Another month and another moon rise behind Cathedral Rock. This was an easy setup with the location in Crescent Moon Picnic Area in Sedona. The day before the full moon resulted in this image taken from the meadows near the entrance to Crescent Moon. There were about a half-dozen “moon chasers” there to photograph the moon rise—and there were many others who just happened to be in the right place at the right time to enjoy the event.
The previous night (i.e., two nights before the full moon) presented another chance to capture the rising moon with Oak Creek in the foreground. This one was harder because a better position was more to the right (i.e., south) but there was nowhere to go because of trees and heavy brush. Still, I’m happy with the result.
Both nights I was testing a recently purchased lens (Nikon AF-P 70-300mm). So far, the results have been pretty good.
The past two weeks have offered several opportunities for photographing the moon in the evening sky. Beginning on May 16, we had a crescent Moon with just 3.7% of the disk illuminated by the sun. During the months of May, June, and July, the thin crescent Moon lines up with the long axis of Upper Lake Mary. This results in nice reflections of the Moon on the waters of the lake—but only if there is little or no wind. The first two images were taken in the early evening with some reflections over portions of the lake. The image also shows the unlit part of the crescent Moon illuminated with Earthshine, also known as Da Vinci Glow. Yes, that Leonardo Da Vinci. Quite an amazing bit of scientific deduction on his part.
The following evening the Moon was located near the planet Venus. Capturing both of these objects and getting reflections in the water was a bit more difficult as they were higher in the sky.
Next up was the day-before-the-full-Moon in Sedona. Using The Photographers Ephemeris it’s not very difficult to determine at what time and in which location to find the Moon rising between the spires of Cathedral Rock. I’ve done this shot before but never get tired of traveling to Sedona to see it happen again. Not surprisingly, I often run into other photographers and friends with the same idea so it becomes a bit of a social gathering as well.
The first image shows the Moon having just risen into the left gap. The second image is a crop and closeup of the Moon. The third was taken several minutes later after adjusting my position a bit to capture the Moon in the middle gap. A couple can be seen in silhouette gazing at the rising Moon.
Finally, there was a transit of the International Space Station (ISS) and the resupply ship OA-9 Cygnus—both moving near the North Star. The transit is a 5-minute sequence of images while the star trails is a 30-minute sequence. The second image shows the bright ISS with the faint OA-9 Cygnus following behind. A day later, the OA-9 docked with the ISS.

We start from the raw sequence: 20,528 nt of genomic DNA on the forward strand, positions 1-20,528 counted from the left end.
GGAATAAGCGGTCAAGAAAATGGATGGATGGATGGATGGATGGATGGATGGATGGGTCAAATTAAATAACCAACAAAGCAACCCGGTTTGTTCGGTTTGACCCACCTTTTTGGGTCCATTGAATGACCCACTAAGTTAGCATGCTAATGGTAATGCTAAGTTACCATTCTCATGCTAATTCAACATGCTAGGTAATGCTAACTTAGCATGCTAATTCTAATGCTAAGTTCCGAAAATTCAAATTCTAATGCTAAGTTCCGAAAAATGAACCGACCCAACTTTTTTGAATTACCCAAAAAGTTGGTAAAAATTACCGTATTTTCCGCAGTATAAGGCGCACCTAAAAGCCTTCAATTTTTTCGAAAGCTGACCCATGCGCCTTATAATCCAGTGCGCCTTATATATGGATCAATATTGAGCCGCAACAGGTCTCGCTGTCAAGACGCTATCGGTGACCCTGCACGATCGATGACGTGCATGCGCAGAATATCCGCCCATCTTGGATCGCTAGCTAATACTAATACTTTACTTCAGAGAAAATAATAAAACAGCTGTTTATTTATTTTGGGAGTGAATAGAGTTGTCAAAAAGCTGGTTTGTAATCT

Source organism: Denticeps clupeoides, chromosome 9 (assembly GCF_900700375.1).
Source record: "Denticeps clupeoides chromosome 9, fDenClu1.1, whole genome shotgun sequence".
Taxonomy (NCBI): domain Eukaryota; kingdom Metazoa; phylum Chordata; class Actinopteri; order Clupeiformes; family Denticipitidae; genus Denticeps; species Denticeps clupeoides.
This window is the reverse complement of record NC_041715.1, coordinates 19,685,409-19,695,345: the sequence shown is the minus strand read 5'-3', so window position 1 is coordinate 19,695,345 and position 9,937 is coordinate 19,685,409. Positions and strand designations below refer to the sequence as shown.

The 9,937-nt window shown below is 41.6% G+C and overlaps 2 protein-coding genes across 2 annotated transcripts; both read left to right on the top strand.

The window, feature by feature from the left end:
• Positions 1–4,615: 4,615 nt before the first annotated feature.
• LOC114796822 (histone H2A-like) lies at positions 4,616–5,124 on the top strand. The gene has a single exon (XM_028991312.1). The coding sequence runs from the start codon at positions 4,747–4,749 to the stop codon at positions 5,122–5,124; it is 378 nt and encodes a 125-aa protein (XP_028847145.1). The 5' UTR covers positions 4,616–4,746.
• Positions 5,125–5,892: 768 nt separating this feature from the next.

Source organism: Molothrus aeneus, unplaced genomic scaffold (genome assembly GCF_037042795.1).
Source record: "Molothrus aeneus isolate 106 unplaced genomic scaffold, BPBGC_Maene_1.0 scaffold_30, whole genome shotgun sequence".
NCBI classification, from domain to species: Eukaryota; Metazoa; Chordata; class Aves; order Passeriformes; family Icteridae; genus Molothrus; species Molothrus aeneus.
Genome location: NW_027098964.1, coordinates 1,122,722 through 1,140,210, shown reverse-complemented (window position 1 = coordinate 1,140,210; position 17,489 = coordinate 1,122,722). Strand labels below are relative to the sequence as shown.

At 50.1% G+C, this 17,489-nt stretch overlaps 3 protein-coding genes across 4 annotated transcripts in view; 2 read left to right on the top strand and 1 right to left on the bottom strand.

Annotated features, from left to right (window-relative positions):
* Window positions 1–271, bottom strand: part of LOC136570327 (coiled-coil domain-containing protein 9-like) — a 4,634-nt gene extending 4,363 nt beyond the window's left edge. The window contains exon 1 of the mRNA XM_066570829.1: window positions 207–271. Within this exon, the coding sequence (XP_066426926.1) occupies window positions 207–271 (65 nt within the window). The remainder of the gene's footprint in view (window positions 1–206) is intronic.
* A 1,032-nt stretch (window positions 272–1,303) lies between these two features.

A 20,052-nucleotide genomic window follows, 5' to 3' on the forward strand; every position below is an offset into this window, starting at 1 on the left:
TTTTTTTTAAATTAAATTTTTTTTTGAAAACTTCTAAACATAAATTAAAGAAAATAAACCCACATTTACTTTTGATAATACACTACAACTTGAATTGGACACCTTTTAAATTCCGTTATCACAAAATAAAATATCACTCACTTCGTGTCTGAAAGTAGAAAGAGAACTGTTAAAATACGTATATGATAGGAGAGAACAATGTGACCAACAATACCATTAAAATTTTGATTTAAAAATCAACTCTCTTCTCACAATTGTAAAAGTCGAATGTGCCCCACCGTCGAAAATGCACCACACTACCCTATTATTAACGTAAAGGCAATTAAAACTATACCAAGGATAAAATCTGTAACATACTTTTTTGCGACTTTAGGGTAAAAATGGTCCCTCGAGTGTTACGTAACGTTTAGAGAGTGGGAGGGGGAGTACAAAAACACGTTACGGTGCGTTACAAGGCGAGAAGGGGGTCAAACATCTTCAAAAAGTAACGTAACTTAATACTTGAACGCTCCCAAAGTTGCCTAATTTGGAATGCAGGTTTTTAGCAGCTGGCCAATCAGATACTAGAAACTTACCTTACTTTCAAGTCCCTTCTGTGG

The last few days have provided opportunities for photographing lightning and moonbows. A moonbow, of course, is nothing more than a rainbow that is lit by the light of the moon rather than the sun. Although not rare, I’ve never had an opportunity to photograph a moonbow before. Even better, it was a double moonbow. And, to make it even better, there was lightning to go along with it.
A short time-lapse video is available. The video covers a period of 24 minutes compressed into 8 seconds.
The previous evening I was also shooting lightning in Sedona and was able to capture this beautiful cloud-to-ground lightning bolt adjacent to Cathedral Rock. (Minor problem: it wasn’t in sharp focus. Oh, well.)
The North American Monsoon continues across the Southwest bringing thunderstorms almost every day to northern Arizona. Rainfall amounts across much of the state have been well above average with Flagstaff receiving 4.5″ compared to a normal of 2.6″ in the month of July,
Of course, all this storminess brings opportunities for photographing interesting skies, lightning, and sunsets.
I was heading towards the South Rim of Grand Canyon when I decided that Wupatki National Monument might be more interesting. Although there wasn’t much in the way of lightning there was a nice sunset with a thunderstorm in the distance.
Another day brought a great sunset with beams of light illuminating the inner canyon.
I found myself in Sedona a few nights later hoping for lightning at sunset. The lightning was there but clouds to the west blocked the light of the setting sun. This spectacular bolt of anvil lightning traveled horizontally for a great distance before terminating above Cathedral Rock.
Early afternoon cumulus development near Marshall Lake on Anderson Mesa resulted in this small cumulus cloud producing a very photogenic shadow.
And, later that afternoon, we found ourselves at Lower Lake Mary watching another cumulus cloud develop to our east and reflected in the water.
I’ve been trying to capture evening thunderstorms and lightning (image) over Grand Canyon with a crescent moon illuminating the interior the canyon. Not very easy to do. I was able to get the moonlit canyon. And there was lightning but it was over 100 km away and resulted in teeny, tiny bolts in the phots. Well, I’ll just keep trying.
The June full moon is known as the “Strawberry Moon” and will occur on June 9, 2017 this year. I enjoy photographing the moon the day (or two) before the full moon. With the moon rising before sunset, Cathedral Rock is still sunlit and provides a striking contrast with the moon.
The photograph was taken at Crescent Moon Picnic Area on the banks of Oak Creek. The full moon this month is a MiniMoon, the opposite of the so-called SuperMoon. This means that the disk of the moon is smaller than average as the moon is at apogee, or its farthest distance from the Earth. If it had been at perigee (closest distance), the disk of the moon might have been larger than the gap.
Or I could have just shot the photograph from farther away.